On June 3, 2014, Mr. Albright filed a petition for writ of habeas corpus for unlawful detention in Arapahoe County District Court Case No. 14CV129. ECF No. 21, ex. A-6 (Writ of Habeas Corpus for Unlawful Detention). Again, based upon the Court's review, he does not appear to assert all the federal constitutional claims he raises here. On July 31, 2014, the state district court issued a writ and set the matter for a hearing on August 8, 2014. See ECF No. 21, ex. A-7 (Writ of Habeas Corpus for Plaintiff Gregory D. Albright). At the August 8 hearing, the district court set the matter for the hearing on August 15, 2014, so that the Court could issue its ruling. See ECF No. 21 at 5. In his reply, Mr. Albright asserts that his state habeas corpus petition was denied on August 15. See ECF No. 22 at 2. According to the supplemental preliminary response, the Arapahoe County District Court held a hearing on August 15 and, at Mr. Albright's request, heard additional argument before entering its oral ruling denying Mr. Albright's petition. On August 27, 2014, Mr. Albright filed a petition for rehearing (ECF No. 29, ex. A-20), which apparently remains pending in the Arapahoe County District Court. To date, Mr. Albright has not appealed from the decision by the Arapahoe County District Court in No. 14CV129. Therefore, Mr. Albright has not exhausted state court remedies in this action before seeking federal court review.

Motion to Set Aside Exhaustion Requirement (ECF No. 11)

Respondents argue Mr. Albright's motion to set aside the exhaustion requirement should be denied. Section 2254(b)(1)(B) excuses a habeas corpus applicant from exhaustion if "(i) there is an absence of available State corrective process; or (ii) circumstances exist that render such process ineffective to protect the rights of the applicant." Id.

The current record before the Court belies any claim that there is an absence of available state processes. As discussed above, in No. 14CV1, Mr. Albright petitioned the Washington County District Court, which denied his petition. He appealed from this ruling to the Colorado Supreme Court, which affirmed the district court decision without considering Mr. Albright's opening brief filed past the filing deadline.

Mr. Albright filed No. 14SA132, an original proceeding pursuant to Colo.App. R. 21 the Colorado Supreme Court, which denied the petition without considering its merits. He presented claims to the district courts in Adams and Arapahoe counties. The Adams County District Court in No. 08CR2090 denied his Colo. R. Crim. P. 35(c) motion, and he has not appealed from that denial. The Arapahoe County District Court in No. 14CV129 issued a writ, held a hearing on August 8, 2014, and denied the petition for writ of habeas corpus after another hearing on August 15, 2014. Mr. Albright has not appealed from the denial, and his petition for rehearing appears to be pending in the district court.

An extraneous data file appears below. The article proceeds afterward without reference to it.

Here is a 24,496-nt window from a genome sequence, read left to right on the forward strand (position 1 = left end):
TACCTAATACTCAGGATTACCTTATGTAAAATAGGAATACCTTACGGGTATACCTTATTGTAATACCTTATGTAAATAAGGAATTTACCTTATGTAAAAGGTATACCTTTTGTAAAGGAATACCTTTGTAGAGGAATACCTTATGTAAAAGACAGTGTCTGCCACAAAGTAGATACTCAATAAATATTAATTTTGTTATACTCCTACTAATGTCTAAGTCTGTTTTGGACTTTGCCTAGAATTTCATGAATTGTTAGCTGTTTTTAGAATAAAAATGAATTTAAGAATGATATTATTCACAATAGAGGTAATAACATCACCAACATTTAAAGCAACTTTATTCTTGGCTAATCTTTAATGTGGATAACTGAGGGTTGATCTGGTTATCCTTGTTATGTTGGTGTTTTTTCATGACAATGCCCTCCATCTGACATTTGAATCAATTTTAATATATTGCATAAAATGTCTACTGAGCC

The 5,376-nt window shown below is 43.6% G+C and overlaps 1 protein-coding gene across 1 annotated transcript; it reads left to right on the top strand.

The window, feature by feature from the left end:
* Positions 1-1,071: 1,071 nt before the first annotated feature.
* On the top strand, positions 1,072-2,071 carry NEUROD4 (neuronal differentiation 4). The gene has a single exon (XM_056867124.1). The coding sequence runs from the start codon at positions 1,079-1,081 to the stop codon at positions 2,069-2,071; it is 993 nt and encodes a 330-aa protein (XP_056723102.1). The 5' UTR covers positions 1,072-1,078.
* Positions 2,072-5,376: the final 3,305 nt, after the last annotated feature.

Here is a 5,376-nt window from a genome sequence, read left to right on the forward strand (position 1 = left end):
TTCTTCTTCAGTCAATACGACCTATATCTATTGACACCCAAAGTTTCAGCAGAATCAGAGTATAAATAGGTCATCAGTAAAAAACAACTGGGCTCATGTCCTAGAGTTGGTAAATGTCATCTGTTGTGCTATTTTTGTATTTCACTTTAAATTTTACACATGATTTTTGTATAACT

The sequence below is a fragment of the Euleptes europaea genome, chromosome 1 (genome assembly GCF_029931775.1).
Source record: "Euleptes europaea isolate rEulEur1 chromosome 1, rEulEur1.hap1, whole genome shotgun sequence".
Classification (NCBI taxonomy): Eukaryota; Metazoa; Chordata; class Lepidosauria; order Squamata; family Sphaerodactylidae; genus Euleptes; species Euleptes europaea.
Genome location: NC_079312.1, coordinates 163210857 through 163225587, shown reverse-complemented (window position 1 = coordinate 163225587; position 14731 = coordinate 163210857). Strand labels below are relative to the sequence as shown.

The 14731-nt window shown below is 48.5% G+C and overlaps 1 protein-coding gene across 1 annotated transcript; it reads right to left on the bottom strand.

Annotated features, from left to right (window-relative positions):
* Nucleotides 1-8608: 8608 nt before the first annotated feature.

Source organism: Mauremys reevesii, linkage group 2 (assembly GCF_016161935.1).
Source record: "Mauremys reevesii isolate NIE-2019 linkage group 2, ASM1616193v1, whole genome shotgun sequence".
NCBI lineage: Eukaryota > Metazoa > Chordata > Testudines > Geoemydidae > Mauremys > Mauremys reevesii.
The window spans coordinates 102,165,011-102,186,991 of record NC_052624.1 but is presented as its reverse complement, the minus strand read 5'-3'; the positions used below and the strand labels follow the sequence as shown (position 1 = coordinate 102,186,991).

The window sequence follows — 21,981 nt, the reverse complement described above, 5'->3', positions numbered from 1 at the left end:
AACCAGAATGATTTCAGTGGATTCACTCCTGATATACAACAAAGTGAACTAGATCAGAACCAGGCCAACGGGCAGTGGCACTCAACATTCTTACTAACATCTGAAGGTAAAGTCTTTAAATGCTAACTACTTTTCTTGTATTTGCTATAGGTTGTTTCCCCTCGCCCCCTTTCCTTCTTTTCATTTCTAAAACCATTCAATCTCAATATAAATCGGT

Similarly, Mr. Albright cannot show that circumstances exist rendering the available State corrective process ineffective to protect his rights. He has presented claims to the district courts in Washington, Adams, and Arapahoe counties, and to the Colorado Supreme Court, both through direct appeal and original proceeding. Simply because Mr. Albright has not achieved the relief he seeks does not mean the available state corrective process is ineffective to protect his rights.

As a result, Mr. Albright has failed to make the required showing that his circumstances fall within the recognized exemptions from the exhaustion requirement. Finally, the Court notes that Mr. Albright's efforts to exhaust have occurred while this case has been pending in this Court. Mr. Albright is required to exhaust state remedies before he may raise his claims in federal court. See Montez, 208 F.3d at 866.

The habeas corpus application will be denied and the action dismissed for failure to exhaust state remedies. Mr. Albright's allegations concerning his health asserted in emergency filings such as ECF Nos. 20 (Petition for Emergency Relief and Intervention) and 26 (Emergency Filing for Federal Intervention) are inappropriately filed in this habeas corpus action.

Furthermore, the Court certifies pursuant to 28 U.S.C. § 1915(a)(3) that any appeal from this order would not be taken in good faith and therefore in forma pauperis status will be denied for the purpose of appeal. See Coppedge v. United States, 369 U.S. 438 (1962). If Applicant files a notice of appeal he also must pay the full $505.00 appellate filing fee or file a motion to proceed in forma pauperis in the United States Court of Appeals for the Tenth Circuit within thirty days in accordance with Fed. R. App. P. 24.

Accordingly, it is

ORDERED that the amended Application for a Writ of Habeas Corpus Pursuant to 28 U.S.C. § 2241 (ECF No. 10) is DENIED and the action DISMISSED without prejudice for failure to exhaust state remedies. It is

FURTHER ORDERED that the motion titled "Motion to Set Aside Exhaustion Requirement" (ECF No. 11) is DENIED. It is

FURTHER ORDERED that no certificate of appealability will issue because Applicant has not made a substantial showing of the denial of a constitutional right.

FURTHER ORDERED that leave to proceed in forma pauperis on appeal is DENIED without prejudice to the filing of a motion seeking leave to proceed in forma pauperis on appeal in the United States Court of Appeals for the Tenth Circuit. It is

FURTHER ORDERED that any other pending motions or petitions are denied as moot.